out to manipulate himself into believing that p just as in intentional interpersonal deception one person sets out to manipulate another into believing something that he (the deceiver) holds to be false. But what about
(A)-type self-deception? Things are more delicate here since in (A)-type
self-deception the self-deceiver does not necessarily hold the belief they
intend to acquire to be false. Nonetheless, they do know that the belief
they intend to bring it about that they acquire is not currently warranted
by the available evidence. Is this genuine deception? Well, it would count
as deception in the interpersonal case. If I intend to bring it about that
someone Im talking to at a dinner-party comes to believe that a particular
mutual friend is untrustworthy even though I know that the evidence available to either of us does not warrant that conclusion, then I would properly be described as deceiving them, simply because I would knowingly be
contravening the tacit principle that beliefs should be transmitted only
when they are held to be true. The case of (A)-type self-deception is exactly
parallel. I intend to bring it about that I acquire a belief in ways that are
not simply non-standard, but that contravene the norms of truth governing belief formation. I am manipulating my own belief-forming
mechanisms.
In all three versions of the intentionalist claim, therefore, the deception
comes in because the intention is to bring it about that one acquires a belief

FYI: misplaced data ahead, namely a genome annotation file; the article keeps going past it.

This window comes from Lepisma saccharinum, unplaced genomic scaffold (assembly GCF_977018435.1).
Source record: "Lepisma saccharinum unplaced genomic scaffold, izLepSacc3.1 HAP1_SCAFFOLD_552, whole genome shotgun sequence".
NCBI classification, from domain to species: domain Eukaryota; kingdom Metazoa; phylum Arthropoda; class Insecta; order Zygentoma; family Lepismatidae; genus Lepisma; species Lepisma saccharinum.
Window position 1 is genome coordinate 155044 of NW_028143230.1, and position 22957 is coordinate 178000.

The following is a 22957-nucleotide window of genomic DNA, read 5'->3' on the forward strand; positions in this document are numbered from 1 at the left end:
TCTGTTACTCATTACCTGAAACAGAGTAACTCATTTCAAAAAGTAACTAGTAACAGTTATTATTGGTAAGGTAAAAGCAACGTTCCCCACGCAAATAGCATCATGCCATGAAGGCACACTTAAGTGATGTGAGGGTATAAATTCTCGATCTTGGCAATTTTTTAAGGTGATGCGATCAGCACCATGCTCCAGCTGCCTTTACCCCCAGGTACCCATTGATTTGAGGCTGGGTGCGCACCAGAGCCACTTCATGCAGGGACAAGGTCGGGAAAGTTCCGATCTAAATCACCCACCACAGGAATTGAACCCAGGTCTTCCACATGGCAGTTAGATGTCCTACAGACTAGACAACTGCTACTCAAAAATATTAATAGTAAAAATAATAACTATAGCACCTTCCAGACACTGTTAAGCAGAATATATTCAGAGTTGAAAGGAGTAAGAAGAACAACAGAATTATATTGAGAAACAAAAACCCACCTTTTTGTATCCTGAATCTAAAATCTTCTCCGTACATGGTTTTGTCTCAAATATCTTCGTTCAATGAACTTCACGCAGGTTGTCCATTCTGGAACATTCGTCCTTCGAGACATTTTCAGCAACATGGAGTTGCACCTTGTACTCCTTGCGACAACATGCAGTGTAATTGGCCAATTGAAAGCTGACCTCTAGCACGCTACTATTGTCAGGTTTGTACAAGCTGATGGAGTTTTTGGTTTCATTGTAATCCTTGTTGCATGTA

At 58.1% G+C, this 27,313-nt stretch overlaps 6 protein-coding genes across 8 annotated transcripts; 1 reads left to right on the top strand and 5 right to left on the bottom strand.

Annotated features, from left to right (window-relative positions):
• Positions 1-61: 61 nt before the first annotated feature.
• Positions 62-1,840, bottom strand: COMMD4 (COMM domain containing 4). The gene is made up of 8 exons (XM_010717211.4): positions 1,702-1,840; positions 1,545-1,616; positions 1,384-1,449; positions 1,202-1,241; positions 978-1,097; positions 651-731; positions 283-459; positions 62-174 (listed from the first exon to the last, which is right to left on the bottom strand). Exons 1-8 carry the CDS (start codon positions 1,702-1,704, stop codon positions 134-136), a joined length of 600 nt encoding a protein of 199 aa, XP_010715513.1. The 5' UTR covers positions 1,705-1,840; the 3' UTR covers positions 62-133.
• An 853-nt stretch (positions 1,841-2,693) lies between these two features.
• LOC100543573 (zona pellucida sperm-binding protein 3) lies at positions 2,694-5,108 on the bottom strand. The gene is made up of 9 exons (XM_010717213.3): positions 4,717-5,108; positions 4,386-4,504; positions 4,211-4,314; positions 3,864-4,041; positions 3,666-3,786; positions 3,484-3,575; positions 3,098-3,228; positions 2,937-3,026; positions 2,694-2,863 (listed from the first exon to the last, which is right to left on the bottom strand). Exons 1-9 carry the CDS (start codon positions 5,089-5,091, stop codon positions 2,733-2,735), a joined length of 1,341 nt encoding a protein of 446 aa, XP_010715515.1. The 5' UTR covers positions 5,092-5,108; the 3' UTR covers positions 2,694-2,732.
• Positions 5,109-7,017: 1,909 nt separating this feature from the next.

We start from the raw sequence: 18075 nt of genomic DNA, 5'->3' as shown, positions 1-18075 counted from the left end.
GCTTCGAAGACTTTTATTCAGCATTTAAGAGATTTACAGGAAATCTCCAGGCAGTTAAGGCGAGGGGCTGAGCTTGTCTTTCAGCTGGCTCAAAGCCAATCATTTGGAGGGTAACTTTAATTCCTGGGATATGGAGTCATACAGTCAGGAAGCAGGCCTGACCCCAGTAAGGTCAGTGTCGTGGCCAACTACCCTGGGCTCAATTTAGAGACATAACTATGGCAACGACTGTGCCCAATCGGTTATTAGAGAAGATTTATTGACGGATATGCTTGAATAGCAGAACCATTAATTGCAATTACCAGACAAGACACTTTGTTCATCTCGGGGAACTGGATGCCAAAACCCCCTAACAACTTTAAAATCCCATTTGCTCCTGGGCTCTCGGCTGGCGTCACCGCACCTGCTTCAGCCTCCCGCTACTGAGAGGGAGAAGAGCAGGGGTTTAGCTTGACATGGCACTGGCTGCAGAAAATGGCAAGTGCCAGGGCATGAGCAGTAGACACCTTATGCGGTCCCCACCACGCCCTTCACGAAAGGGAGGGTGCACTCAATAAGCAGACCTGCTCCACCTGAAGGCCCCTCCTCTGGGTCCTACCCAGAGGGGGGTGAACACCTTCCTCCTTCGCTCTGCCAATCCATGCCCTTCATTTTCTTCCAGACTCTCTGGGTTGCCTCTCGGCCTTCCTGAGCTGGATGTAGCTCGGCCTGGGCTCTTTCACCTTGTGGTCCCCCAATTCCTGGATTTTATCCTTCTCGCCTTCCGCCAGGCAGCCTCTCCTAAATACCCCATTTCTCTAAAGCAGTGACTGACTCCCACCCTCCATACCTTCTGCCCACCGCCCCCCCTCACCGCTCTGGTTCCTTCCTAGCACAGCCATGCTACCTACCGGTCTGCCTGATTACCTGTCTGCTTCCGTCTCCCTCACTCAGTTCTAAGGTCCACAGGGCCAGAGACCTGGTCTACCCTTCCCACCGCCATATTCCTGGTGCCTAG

that one knows one would not have acquired in the absence of that intention. The distinction between self-deception as the intentionalist construes
it and wishful thinking (or other comparable modes of motivationally
biased belief formation) should be clear. The wishful thinker acquires the
belief that p because they want it to be the case that p. The self-deceiver, in
contrast, will usually want it to be the case that p but will also want it to
be the case that they believe that p. Moreover, the self-deceiver forms the
belief that p as a result of having intended to form the belief that p, whereas
there is no such intention in wishful thinking.
2. Let me turn now to what is often taken to be an obvious objection to
any intentionalist account of self-deception, but which is actually applicable only to the suggestion in (B) and (C) that the self-deceiver forms an
intention to bring it about that he acquire a belief that he thinks is false.
There are two main reasons for holding this to be incoherent. First, one
might argue that one cannot intend to bring it about that one acquires a
belief that one thinks to be false without simultaneously having contradictory beliefs. Yet it is impossible to be in any such state. Second, one might
think that the project is guaranteed to be self-defeating. If one knows that
the belief is false then how can one get oneself to believe it?

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The first line of argument is unconvincing. There is certainly something